And then there's the Evil Queen, Ravenna, played by Charlize Theron. Ms Theron is a great actress, and I was really looking forward to her playing this purely evil character. And as such, the Queen was everything I had hoped for; a heartless, sadistic beauty who relies on dark magic to remain forever young and beautiful, sacrificing whosoever crosses her path for this purpose. Though strangely, viewed solely as a performance, I caught Charlize doing something I had never expected from her: she overacted. Personally I feel that her performance would have actually been much more intense had she decided not to spend half her screen time screaming at the top of her lungs, but rather just some of it, carefully dosed. However, Ms Theron has garnered a more than sufficient amount of brownie points in my book, so I'll just chalk it up to excitement. It's obvious she had a lot of fun playing this character, so she's easily forgiven. Besides, physically she fit the role perfectly and I still really enjoyed watching her.
Visually, Snow White and the Huntsman is truly stunning. The CGI is top-notch, especially the Mirror is quite awesome. It transforms into a human-shaped mass of liquid gold in order to speak, and it's one of the best visual surprises in the film. The Dark Forest is the closest thing I've ever experienced to an acid trip, and all the fantasy creatures are really cool (my favourite was the angry forest troll!).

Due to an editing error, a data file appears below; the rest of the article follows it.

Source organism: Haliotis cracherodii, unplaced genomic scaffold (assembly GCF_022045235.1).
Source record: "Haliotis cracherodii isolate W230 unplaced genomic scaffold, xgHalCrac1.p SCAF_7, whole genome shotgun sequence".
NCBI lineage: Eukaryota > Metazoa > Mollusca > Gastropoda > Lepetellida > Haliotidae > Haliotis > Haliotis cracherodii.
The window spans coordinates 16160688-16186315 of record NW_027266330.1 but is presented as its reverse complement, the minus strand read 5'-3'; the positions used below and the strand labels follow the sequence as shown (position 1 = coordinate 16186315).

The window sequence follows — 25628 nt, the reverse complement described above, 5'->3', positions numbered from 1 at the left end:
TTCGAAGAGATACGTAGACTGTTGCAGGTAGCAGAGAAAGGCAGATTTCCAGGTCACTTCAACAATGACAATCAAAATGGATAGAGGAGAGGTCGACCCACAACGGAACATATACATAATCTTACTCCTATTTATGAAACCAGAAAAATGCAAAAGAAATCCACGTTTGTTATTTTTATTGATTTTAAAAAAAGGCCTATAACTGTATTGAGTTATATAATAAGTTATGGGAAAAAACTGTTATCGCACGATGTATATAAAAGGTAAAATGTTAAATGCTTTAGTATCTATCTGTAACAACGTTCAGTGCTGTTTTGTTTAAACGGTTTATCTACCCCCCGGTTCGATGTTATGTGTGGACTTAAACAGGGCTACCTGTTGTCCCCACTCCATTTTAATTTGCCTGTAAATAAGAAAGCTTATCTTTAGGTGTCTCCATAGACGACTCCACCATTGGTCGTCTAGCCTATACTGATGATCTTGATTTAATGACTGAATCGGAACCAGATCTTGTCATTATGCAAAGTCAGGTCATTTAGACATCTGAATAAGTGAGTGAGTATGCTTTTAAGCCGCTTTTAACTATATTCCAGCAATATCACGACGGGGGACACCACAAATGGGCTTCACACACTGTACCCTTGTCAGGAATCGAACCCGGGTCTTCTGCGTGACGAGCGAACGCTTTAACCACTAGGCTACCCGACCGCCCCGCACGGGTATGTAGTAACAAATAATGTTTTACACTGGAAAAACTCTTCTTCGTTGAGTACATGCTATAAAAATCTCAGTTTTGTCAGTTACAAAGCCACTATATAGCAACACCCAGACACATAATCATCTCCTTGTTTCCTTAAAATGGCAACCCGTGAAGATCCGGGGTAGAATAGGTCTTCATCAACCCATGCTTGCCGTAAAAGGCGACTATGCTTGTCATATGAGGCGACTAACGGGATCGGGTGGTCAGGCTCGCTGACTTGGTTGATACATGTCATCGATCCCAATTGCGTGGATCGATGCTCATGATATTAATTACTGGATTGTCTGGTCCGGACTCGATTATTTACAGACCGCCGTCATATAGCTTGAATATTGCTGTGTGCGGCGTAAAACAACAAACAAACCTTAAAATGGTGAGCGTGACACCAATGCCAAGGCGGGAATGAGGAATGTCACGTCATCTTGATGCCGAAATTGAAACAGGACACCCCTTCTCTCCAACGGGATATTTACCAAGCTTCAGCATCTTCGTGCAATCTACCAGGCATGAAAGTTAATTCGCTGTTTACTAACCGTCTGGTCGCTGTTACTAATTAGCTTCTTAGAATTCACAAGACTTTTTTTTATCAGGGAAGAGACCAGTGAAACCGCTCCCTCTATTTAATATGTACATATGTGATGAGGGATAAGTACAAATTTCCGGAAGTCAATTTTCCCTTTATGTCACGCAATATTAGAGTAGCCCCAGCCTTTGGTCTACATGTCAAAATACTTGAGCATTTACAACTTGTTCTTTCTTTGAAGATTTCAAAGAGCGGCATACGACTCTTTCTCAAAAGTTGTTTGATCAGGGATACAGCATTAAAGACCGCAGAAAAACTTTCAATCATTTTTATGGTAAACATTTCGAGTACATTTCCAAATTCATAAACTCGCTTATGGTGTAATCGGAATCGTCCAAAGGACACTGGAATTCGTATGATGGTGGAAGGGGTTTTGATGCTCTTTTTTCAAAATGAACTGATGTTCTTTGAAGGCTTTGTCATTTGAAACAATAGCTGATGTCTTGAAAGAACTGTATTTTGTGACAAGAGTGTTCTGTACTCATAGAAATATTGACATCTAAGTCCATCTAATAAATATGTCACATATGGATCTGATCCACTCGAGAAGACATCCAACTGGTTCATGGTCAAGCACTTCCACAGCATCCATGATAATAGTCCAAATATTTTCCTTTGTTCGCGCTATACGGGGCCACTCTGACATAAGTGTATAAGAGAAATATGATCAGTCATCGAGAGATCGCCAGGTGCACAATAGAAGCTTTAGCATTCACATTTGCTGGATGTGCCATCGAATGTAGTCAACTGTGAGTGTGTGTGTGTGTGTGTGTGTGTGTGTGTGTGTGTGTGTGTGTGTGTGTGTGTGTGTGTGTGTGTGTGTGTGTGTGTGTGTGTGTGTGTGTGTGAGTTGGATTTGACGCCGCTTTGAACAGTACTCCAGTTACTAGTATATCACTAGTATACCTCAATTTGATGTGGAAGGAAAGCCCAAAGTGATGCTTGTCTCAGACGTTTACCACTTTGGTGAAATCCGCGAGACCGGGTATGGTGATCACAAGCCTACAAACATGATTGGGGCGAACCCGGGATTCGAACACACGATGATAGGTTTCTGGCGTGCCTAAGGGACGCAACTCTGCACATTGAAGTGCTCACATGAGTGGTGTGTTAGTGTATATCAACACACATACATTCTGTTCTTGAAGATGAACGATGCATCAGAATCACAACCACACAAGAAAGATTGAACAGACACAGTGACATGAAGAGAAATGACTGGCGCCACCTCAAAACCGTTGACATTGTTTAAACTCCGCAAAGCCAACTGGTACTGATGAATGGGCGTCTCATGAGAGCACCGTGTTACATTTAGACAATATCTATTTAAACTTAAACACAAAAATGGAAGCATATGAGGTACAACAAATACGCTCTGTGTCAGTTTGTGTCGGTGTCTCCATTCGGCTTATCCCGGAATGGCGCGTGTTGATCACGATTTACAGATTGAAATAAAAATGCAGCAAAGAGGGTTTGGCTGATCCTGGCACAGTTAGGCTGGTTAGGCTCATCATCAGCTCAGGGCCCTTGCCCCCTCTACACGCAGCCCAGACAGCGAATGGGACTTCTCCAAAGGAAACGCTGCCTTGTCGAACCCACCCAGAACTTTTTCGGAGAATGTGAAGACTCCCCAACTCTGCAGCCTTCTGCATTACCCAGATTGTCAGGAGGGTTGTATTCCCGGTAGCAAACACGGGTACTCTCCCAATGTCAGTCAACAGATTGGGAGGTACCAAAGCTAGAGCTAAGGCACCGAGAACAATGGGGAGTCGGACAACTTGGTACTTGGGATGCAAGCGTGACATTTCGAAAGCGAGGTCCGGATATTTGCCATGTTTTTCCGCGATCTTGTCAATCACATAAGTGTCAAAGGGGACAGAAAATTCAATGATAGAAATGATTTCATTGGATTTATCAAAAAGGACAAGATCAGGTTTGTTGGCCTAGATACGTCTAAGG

I don't need to tell you about the story, we all know how it goes (although I've never seen Snow White in a harness before...), so there's no really big surprise anywhere, and of course you get the happy ending (trust me, that's not a spoiler). Still, it's the way this story is told here, that makes it a very exciting ride. There's only one point of critique I have, and that's the pacing. They really could have kicked it up a notch here and there.
I think, in the end, Snow White and the Huntsman actually did live up to my expectations, and that's quite an accomplishment, considering how high they were. Anyway, I thoroughly enjoyed this film and I highly recommend it if you're in the mood for Snow White: The Gothic Version. Beautiful, awesome, cool!